This 35 hectare (86 acre) of lagoon and coastal grassland is a patchwork of connected lands owned by Associated British Ports, Environment Agency and this Society managed by the Yorkshire Wildlife Trust as part of the Easington Biodiversity Steering Group (EBSG), comprising specialists representing Natural England, Environment Agency, Spurn Bird Observatory, Yorkshire Wildlife Trust, SHCS and the Easington Parish Council.
This Society is a stakeholder in this reserve.
It represents a significant investment by the Society in local habitat conservation management and co-operation in the furtherance of our aim to, “Create a better Place for Wildlife”.
The Society lets 9 hectare (22 acre) of land known as Beacon Field by leasehold enabling Kilnsea Wetlands to bridge into Beacon Lagoons Nature Reserve and form one large complex of coastal habitats with managed pedestrian access.
We are proud to have made this investment in the provision of this land and to cooperate with our EBSG partners.
This reserve straddles the minor road between Easington and Kilnsea, the predominant part being to the East of the road just over the flood defence bank. There is small car park with interpretation panel at GR TA405 167.
A gate leads to a path which follows the flood defence bund to a bird hide and also to a T junction alongside SHCS’s Beacon Field.
Taking the right arm at the T leads to the Blue Bell at Kilnsea. Taking the left arm at the T leads along Long Bank to Easington Lagoon with views over Beacon Ponds.
Please do not use the Long Bank for pedestrian access.
What can be seen there?
This reserve is to provide refuge for passage and wintering roosting waders such as golden and grey plovers, knot, dunlin and sanderling.
The lagoons very quickly became home for avocets and little egrets. Extensive open areas of fresh water and saline lagoon with muddy margins are for wading birds.
There is also coastal grassland taken out of arable production and maintained by grazing with several small ponds and scrapes offering habitat diversity with anticipated importance for dragonflies.
The grassy banks of the bunds are occupied by Roessel’s bush-cricket.
* NB There is no free access to areas within this reserve. Access is permitted to the pond dipping area on application to the Yorkshire Wildlife Trust at the Blue Bell. This reserve is not included in the Society’s liability insurance cover.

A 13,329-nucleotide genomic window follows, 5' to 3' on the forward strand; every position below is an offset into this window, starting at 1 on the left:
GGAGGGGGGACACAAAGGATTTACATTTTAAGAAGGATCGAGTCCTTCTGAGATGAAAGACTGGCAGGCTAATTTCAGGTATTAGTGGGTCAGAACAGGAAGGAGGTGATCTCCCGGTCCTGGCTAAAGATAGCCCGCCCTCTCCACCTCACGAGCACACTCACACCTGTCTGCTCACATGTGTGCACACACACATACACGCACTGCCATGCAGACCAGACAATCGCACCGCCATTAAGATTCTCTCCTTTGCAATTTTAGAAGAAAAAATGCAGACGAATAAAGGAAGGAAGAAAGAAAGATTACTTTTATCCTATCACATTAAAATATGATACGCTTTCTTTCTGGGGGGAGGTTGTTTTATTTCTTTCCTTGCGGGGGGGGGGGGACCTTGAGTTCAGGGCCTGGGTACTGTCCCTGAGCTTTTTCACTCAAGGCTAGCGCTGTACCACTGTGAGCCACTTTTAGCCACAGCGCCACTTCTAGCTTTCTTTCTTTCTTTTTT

New bird watching hide at Kilnsea Wetlands
Written by Peter Cook
We start 2019 with the good news of the installation of a new bird hide at Kilnsea Wetlands. The Society’s interest in this arises partly in the opportunity to replace the hide on Beacon Lagoons Nature Reserve that we lost to tidal surge a few years ago, and to overtly support what has become a very popular wetland nature reserve much enjoyed by some of our members.
The Society has maintained a partnership role in the Easington Biodiversity Study Group (EBSG) responsible for the development and management of Kilnsea Wetlands and we felt it was appropriate to donate the £7000 insurance claim that we received for the loss of our old hide. The remainder sum of £5000 has been donated by partners making up the organisation of the annual Migfest Festival including the Spurn Bird Observatory Trust, British Trust for Ornithology and Mr Andrew Wells at Westmere Farm.
The EBSG, under the leadership of the Environment Agency, installed a small bird hide on completion of the development work in 2013. This hide seated only 8 people (fewer depending on the number of tripods) and was not easy to use by people with impaired mobility, especially when full of people. In 2017 it was decided to commission the construction of a new hide at least twice as big as this, and to move the small hide to a location overlooking scrapes on Long Bank Marsh to the East. The Society’s offer of financial assistance was the catalyst to move the idea forwards. The project commissioning and on-site overseeing was brought to fruition in the week beginning 21 January by Mr Andy Gibson of the Yorkshire Wildlife Trust, whom we thank for his hard work.
The hide was manufactured by a not-for-profit company called Green Future Buildings using a recycled wood fibreboard product manufactured near Paull. See greenfuturebuilding.org.uk for more details.
In catalyzing this project we have
* made up for our loss of the hide at Beacon Lagoons Nature Reserve;
* part funded what could be used as an ‘outdoor classroom’ for bird id;
* replaced a valuable asset with one that will not involve us in any maintenance expenses;
* cooperated and worked together with locally active groups;
* indirectly supported the local economy and employment;
* indirectly supported not-for-profit social enterprise in part-funding a GFB product and
* part funded an asset that is a shop window on the work of local groups including SHCS.
and we should be proud of it, use it and promote it!